Last week, I was doing my routine lunch break roaming. I generally don’t have a destination in mind, I just kind of roll with it, and if something eventful happens—cool. If not, at least I racked up some steps, amirite? Well, two days in a row I had an eventful walk. Here, let me tell you all about it. Stay for a spell, WON’T YOU.
1. The Lady In the Road
On Thursday, my free-form pavement pounding found me crossing the Rachel Carson bridge. I only know that’s the bridge I was on because there are pennants hanging all over it that say RACHEL CARSON with some broad’s face on it.
A thing to note about me is that I am VERY SCARED of bridges, but I try to cross one on foot every now and again as a psychological exercise. On windy days, I am fraught with fear. FRAUGHT. And one time I was certain the man in front of me had a bomb and I started to have blurred vision.
I made it off the bridge though in case you were wondering.
OK, back to the Rachel Carson bridge. I was on it. Everything was going as fine as it could be for someone with a crippling fear of hovering atop a disgusting river. I was almost to the end of the bridge when the man who was walking a few yards ahead of me took off into a sprint. I shrugged it off as a sudden burst of energy, but then panicked because what if he knew that the bridge was about to buckle!?
Turns out, he was running to assist a woman who was sprawled out in the middle of the road just a bit away from the end of the bridge. Several other people were gathered around, cars were pulled over, a bus too.
There was a white towel laying near her head.
I knew almost immediately that something was wrong.
In case you couldn’t figure that out.
The Alcoa building was right next to the intersection where this scene was playing out, and several people had congregated on the sidewalk. I walked up to an older woman and asked, “Was she hit by a car?” But her response to me was screeching in Pittsburghese, “OH MY GAWD THAT WAS TURRIBLE! THAT WAS TURRIBLE! OH, I CANNOT BELIEVE THAT HAPPENED!” and then she balled up her hands, stamped her feet, and screamed, “OOOH GAWD!” and walked away from me, tears spurting from her eyes.
I clearly wasn’t getting the 411 from her, and I deduced that whatever had happened, it took place mere seconds before I came across the bridge. So by this point, numerous people were on the phone with 911, and little ol’ Erin hanging around, with an iced lavender latte in one clammy paw, was not going to help the situation in any sense whatsoever. I lowered my head a bit and slowly walked away, and then once I got to the next block, I started crying. That poor lady! I don’t know her, or what she was doing, where she was going, but I knew that I just wanted her to be OK.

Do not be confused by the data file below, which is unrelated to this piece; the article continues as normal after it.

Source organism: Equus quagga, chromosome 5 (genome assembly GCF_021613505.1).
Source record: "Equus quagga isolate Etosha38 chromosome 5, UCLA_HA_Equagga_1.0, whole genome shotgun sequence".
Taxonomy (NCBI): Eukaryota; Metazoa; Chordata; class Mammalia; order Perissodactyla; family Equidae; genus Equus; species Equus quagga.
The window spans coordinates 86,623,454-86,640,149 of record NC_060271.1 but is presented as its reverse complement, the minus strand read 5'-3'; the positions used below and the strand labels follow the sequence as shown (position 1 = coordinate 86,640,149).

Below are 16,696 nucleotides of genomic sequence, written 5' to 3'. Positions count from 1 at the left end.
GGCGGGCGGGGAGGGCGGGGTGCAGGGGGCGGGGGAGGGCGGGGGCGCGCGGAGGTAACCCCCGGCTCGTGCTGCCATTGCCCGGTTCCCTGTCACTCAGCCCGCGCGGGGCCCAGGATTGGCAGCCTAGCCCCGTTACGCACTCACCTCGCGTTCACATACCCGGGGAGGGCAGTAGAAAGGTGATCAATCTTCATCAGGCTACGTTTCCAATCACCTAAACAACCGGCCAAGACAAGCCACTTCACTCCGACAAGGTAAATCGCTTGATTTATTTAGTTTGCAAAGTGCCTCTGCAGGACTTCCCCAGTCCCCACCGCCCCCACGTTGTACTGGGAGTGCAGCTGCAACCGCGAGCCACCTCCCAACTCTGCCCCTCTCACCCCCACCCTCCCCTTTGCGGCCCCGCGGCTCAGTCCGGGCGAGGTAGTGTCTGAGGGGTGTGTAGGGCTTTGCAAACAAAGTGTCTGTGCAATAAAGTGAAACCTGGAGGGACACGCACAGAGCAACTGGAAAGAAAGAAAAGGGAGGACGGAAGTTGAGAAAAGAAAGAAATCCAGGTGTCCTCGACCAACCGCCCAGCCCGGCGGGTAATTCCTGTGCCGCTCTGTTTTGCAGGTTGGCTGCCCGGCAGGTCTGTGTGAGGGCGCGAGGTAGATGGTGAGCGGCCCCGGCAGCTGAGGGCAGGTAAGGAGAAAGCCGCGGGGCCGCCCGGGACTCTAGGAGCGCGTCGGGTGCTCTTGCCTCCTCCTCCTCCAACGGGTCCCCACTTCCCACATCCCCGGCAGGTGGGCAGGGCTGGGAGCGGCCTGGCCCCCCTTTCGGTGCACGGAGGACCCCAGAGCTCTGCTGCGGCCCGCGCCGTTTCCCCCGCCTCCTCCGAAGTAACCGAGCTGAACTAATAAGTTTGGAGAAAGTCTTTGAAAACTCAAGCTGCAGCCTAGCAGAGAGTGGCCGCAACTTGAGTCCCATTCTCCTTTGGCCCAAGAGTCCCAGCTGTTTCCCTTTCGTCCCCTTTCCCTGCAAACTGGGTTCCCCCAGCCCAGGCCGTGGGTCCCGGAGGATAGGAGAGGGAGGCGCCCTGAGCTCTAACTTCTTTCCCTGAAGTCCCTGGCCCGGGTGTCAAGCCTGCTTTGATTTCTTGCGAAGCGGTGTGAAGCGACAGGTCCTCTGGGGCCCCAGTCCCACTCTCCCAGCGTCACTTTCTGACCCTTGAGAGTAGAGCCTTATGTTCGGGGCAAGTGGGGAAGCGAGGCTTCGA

And I barely care about people, so that says a lot. I must have been struck by the gods of humanity at a weak moment, I don’t know.
By the time I made it to the next block, I could hear sirens in the distance, and my legs turned to noodles. So then I dove into an endless abyss of hypotheticals and what-ifs.
I texted my friend Debbie who works in the building right next to the accident scene and she replied to me later on to tell me that it ended up being a woman who works in her building, and that luckily she was OK – just sore and bruised.
Such a relief!
Caring is a weird feeling.
2. Bring Some Home For Daddy
I occasionally see this super disheveled yet exuberant man ambling about the ‘Burgh aimlessly, I guess the same way I do except I don’t yell uplifting platitudes at strangers or sing to myself.
I walked past him one day about a month ago while he was looking into a store window and he was momentarily sidetracked from whatever mental mathematics he was chugging through with the aid of his fingers and an imaginary abacus.
“Oh, you have a nice day, pretty lady! Yeah, you have a nice day, now!” he sputtered jovially, and I thanked him because I’ll take compliments from anyone, NO DISCRIMINATION HERE, but I did pick up my pace a bit because…yikes.
It occurred to me that he looked really familiar, like maybe I had seen him the last time I was in the psych ward, but then I realized he looked like one of the baggers at Kuhn’s, and that is a huge feat for me to remember someone who works at Kuhn’s considering I’ve only gone there maybe 10 times in the last 16 years.
Hello, Henry-oppa does all the domestic bitch work.
I described him to Henry who admitted that he did sound familiar based on my impeccable profiling skills. But this wasn’t good enough and I set off on a mission to take his picture.